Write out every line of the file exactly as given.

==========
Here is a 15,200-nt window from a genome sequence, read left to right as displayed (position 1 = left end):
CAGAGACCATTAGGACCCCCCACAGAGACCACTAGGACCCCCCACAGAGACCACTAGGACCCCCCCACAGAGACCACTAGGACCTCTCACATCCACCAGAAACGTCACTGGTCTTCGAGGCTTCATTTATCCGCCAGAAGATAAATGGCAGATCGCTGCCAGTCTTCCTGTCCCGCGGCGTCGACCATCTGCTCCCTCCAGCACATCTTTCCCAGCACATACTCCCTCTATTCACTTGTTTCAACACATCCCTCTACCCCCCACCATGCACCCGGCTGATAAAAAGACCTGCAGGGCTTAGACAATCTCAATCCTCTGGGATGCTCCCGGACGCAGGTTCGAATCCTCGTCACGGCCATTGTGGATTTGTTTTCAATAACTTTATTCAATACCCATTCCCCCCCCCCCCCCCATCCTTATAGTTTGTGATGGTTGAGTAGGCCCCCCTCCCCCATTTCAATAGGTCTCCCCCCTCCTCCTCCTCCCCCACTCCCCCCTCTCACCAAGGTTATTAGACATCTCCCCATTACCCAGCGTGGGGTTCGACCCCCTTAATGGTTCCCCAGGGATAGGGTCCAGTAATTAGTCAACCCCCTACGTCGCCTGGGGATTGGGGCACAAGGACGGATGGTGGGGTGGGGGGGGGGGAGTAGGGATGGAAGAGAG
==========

Here is a 15,200-nt window from a genome sequence, read left to right as displayed (position 1 = left end):
CAGAGACCATTAGGACCCCCCACAGAGACCACTAGGACCCCCCACAGAGACCACTAGGACCCCCCCACAGAGACCACTAGGACCTCTCACATCCACCAGAAACGTCACTGGTCTTCGAGGCTTCATTTATCCGCCAGAAGATAAATGGCAGATCGCTGCCAGTCTTCCTGTCCCGCGGCGTCGACCATCTGCTCCCTCCAGCACATCTTTCCCAGCACATACTCCCTCTATTCACTTGTTTCAACACATCCCTCTACCCCCCACCATGCACCCGGCTGATAAAAAGACCTGCAGGGCTTAGACAATCTCAATCCTCTGGGATGCTCCCGGACGCAGGTTCGAATCCTCGTCACGGCCATTGTGGATTTGTTTTCAATAACTTTATTCAATACCCATTCCCCCCCCCCCCCCCATCCTTATAGTTTGTGATGGTTGAGTAGGCCCCCCTCCCCCATTTCAATAGGTCTCCCCCCTCCTCCTCCTCCCCCACTCCCCCCTCTCACCAAGGTTATTAGACATCTCCCCATTACCCAGCGTGGGGTTCGACCCCCTTAATGGTTCCCCAGGGATAGGGTCCAGTAATTAGTCAACCCCCTACGTCGCCTGGGGATTGGGGCACAAGGACGGATGGTGGGGTGGGGGGGGGGGAGTAGGGATGGAAGAGAG